Over the years, I have worked on a number of projects. This page gives a quick overview.


My reimplementation of Sokoban, the classic puzzle game, was driven by necessity. I had previously had a lot of fun with KSokoban, KDE's Sokoban implementation. That, however, was only available up to and including KDE 3 which has long been deprecated. After considering porting KSokoban to a newer version of KDE, I decided against it. Working with C++ is much less fun than writing Go code. So I implemented the core of Sokoban, i.e. data structures to store the current state of the game and functions to manipulate it. The result was a small programme that could read a list of moves encoded as a string (using u, d, l, r for up, down, left, right) and try to perform those moves in a given level. At this point, my attention shifted to different projects.

At some point, I stumbled upon QMLSokoban, a QtQuick-based implementation of Sokoban using KSokoban's level sets and graphics. I added some more advanced features of KSokoban in QMLSokoban, for example left-clicking to move have the worker walk to the clicked position, if it is possible to do so without moving any boxes, or right-clicking to move in a straight line towards that position, pushing crates if necessary. To problem was, QMLSokoban was meant to animate each step, one per user input, individually. It was not designed to handle a sequence of moves triggered by a single click, so the worker just moved in a straight line from its original position to the target instead of moving just left, right, up, or down.

Instead of rewriting QMLSokoban to accommodate such multi-step animations, I decided to eschew Qt altogether and writing a new implementation of Sokoban from scratch. At the time, I used more and more Rust, so it was the obvious language to choose.

After experimenting with Conrod, I came to the conclusion that it was needlessly complex for what I wanted to do. So I went with just OpenGL via the excellent Glium.

My Sokoban clone now supports not only path finding, but has a macro system, saves state on disk, specifically, which levels you have already solved, how many moves/pushes you used, and even what those moves were. It also animates moves triggered by macros or mouse clicks properly and adjusts the animation speed if there are many movements left to show.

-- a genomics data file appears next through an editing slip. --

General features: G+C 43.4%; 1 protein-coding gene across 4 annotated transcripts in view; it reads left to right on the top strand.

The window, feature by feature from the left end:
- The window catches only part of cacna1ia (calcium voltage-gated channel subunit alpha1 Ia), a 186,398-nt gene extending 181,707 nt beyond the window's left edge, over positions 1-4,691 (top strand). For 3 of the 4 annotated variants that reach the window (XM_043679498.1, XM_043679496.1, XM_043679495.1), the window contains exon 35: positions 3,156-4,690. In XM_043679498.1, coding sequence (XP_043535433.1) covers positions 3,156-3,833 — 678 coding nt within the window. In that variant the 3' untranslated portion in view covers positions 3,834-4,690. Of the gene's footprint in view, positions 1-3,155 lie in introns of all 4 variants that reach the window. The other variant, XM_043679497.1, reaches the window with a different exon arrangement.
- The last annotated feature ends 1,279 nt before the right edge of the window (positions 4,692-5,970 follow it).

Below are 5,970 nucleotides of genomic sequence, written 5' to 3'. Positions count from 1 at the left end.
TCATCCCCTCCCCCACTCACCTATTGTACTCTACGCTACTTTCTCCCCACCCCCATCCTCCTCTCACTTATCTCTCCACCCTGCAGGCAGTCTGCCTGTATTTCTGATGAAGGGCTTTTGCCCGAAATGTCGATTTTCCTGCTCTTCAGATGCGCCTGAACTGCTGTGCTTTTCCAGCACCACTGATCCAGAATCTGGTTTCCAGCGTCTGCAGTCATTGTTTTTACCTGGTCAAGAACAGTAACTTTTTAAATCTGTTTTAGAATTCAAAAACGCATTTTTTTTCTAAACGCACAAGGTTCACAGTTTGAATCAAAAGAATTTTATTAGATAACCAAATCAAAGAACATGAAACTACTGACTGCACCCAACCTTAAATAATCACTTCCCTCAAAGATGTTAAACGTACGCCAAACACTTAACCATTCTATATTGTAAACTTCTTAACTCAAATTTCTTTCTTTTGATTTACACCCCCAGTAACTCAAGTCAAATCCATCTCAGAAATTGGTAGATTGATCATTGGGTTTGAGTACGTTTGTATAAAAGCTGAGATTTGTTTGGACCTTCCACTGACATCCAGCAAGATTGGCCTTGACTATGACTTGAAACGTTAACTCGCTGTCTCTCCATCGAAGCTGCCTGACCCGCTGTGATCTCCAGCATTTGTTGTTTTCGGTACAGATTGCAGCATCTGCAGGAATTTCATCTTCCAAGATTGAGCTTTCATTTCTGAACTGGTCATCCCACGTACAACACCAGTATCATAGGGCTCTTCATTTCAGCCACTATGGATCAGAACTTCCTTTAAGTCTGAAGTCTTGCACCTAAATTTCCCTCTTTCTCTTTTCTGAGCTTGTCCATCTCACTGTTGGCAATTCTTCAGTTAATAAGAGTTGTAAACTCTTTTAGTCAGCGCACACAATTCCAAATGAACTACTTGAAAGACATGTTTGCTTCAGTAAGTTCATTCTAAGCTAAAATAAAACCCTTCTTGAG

Alexandria is a programme for managing mathematical knowledge. It is named after the Royal Library of Alexandria, which had one of the largest collections of mathematical knowledge of its time.

Alexandria manages a collection of files, each of which contains one theorem, lemma, definition, remark, example, etc. The content of those files is indexed using Bleve.

There are also some older versions of Alexandria: as a Haskell library with a separate command line interface and an unpublished version written in Racket.


As part of a small group (six people) I worked on Alvis, a tool for visualising algorithms. In particular, I designed a very simple imperative programming language that is used to describe the algorithms one wants to visualise. In addition, I created a compiler using ANTLR 3 that reads code in this custom language and emits corresponding Java code, which is then passed to the Java compiler and executed.

LLVM Backend for OCaml

Inspired by the LLVM backend for GHC (the Glasgow Haskell compiler), my bachelor's thesis in informatics was about implementing such a backend for OCaml.

LLVM and Haskell are a much better match than LLVM and OCaml. LLVM needs to be patched to support OCaml's custom calling convention. In addition, neither Haskell, nor OCaml use any of the return conventions implemented in LLVM. Since Haskell programmes are transformed into continuation passing style, no Haskell call ever returns, so that is no problem at all. OCaml calls do, however, return. Also, Haskell uses C++ exceptions, which LLVM provides, while OCaml uses a custom way of handling exceptions that no other programming language uses. It turns out that this way of handling exceptions cannot be easily implemented in LLVM.

In short: OCaml and LLVM don't go together and the backend only ever properly worked for the simplest of programmes.


For my own use, working as a teaching assistant at university, I created a programme to analyse students assignment results: Plotting how many students got what score on each of the individual assignments handed in per week, how many students handed in anything, how their results in the weekly assignments compared to exam results, things like that. I have since become somewhat disillusioned of Julia. The frequent braking changes to the language, often with little documentation on how to replace a deprecated feature, sometimes third-party dependencies that do not work with the current version, can certainly be annoying. What really got me going is that the Julia developers seemed to care little about correctness. Dan Luu's post nicely sums it up.